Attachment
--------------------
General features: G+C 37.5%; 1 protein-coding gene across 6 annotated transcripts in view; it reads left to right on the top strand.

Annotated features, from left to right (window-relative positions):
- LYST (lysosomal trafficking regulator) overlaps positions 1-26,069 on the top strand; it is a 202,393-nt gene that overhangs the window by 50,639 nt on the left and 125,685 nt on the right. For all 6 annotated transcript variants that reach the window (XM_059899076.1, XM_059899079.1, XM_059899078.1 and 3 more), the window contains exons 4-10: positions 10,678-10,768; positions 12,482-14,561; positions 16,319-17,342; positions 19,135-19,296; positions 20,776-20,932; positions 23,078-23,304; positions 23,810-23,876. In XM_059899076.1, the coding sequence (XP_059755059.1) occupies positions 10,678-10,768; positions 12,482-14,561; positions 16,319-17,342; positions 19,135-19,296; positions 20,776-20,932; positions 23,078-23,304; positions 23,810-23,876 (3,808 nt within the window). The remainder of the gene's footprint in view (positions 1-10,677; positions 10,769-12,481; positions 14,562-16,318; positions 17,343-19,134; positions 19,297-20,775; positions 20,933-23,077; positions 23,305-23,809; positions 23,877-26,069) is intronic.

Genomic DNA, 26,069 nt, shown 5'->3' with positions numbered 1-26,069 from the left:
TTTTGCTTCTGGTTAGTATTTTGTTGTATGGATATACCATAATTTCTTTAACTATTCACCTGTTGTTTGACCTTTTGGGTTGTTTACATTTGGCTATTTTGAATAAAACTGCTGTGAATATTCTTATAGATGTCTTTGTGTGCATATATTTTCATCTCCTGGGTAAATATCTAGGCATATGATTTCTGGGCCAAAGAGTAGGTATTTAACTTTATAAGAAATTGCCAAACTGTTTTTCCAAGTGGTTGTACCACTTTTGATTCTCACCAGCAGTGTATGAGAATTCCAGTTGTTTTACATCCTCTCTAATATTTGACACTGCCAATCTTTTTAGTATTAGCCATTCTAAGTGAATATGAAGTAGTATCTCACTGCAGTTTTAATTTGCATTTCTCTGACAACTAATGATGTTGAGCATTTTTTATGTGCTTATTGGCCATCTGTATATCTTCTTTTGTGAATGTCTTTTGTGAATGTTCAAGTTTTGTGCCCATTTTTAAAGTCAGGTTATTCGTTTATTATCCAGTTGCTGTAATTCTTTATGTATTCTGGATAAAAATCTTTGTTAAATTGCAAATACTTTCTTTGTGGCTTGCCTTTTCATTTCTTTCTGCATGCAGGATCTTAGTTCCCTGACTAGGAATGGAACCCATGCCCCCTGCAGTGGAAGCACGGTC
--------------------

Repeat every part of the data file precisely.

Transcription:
General features: G+C 37.5%; 1 protein-coding gene across 6 annotated transcripts in view; it reads left to right on the top strand.

Annotated features, from left to right (window-relative positions):
- LYST (lysosomal trafficking regulator) overlaps positions 1-26,069 on the top strand; it is a 202,393-nt gene that overhangs the window by 50,639 nt on the left and 125,685 nt on the right. For all 6 annotated transcript variants that reach the window (XM_059899076.1, XM_059899079.1, XM_059899078.1 and 3 more), the window contains exons 4-10: positions 10,678-10,768; positions 12,482-14,561; positions 16,319-17,342; positions 19,135-19,296; positions 20,776-20,932; positions 23,078-23,304; positions 23,810-23,876. In XM_059899076.1, the coding sequence (XP_059755059.1) occupies positions 10,678-10,768; positions 12,482-14,561; positions 16,319-17,342; positions 19,135-19,296; positions 20,776-20,932; positions 23,078-23,304; positions 23,810-23,876 (3,808 nt within the window). The remainder of the gene's footprint in view (positions 1-10,677; positions 10,769-12,481; positions 14,562-16,318; positions 17,343-19,134; positions 19,297-20,775; positions 20,933-23,077; positions 23,305-23,809; positions 23,877-26,069) is intronic.

Genomic DNA, 26,069 nt, shown 5'->3' with positions numbered 1-26,069 from the left:
TTTTGCTTCTGGTTAGTATTTTGTTGTATGGATATACCATAATTTCTTTAACTATTCACCTGTTGTTTGACCTTTTGGGTTGTTTACATTTGGCTATTTTGAATAAAACTGCTGTGAATATTCTTATAGATGTCTTTGTGTGCATATATTTTCATCTCCTGGGTAAATATCTAGGCATATGATTTCTGGGCCAAAGAGTAGGTATTTAACTTTATAAGAAATTGCCAAACTGTTTTTCCAAGTGGTTGTACCACTTTTGATTCTCACCAGCAGTGTATGAGAATTCCAGTTGTTTTACATCCTCTCTAATATTTGACACTGCCAATCTTTTTAGTATTAGCCATTCTAAGTGAATATGAAGTAGTATCTCACTGCAGTTTTAATTTGCATTTCTCTGACAACTAATGATGTTGAGCATTTTTTATGTGCTTATTGGCCATCTGTATATCTTCTTTTGTGAATGTCTTTTGTGAATGTTCAAGTTTTGTGCCCATTTTTAAAGTCAGGTTATTCGTTTATTATCCAGTTGCTGTAATTCTTTATGTATTCTGGATAAAAATCTTTGTTAAATTGCAAATACTTTCTTTGTGGCTTGCCTTTTCATTTCTTTCTGCATGCAGGATCTTAGTTCCCTGACTAGGAATGGAACCCATGCCCCCTGCAGTGGAAGCACGGTC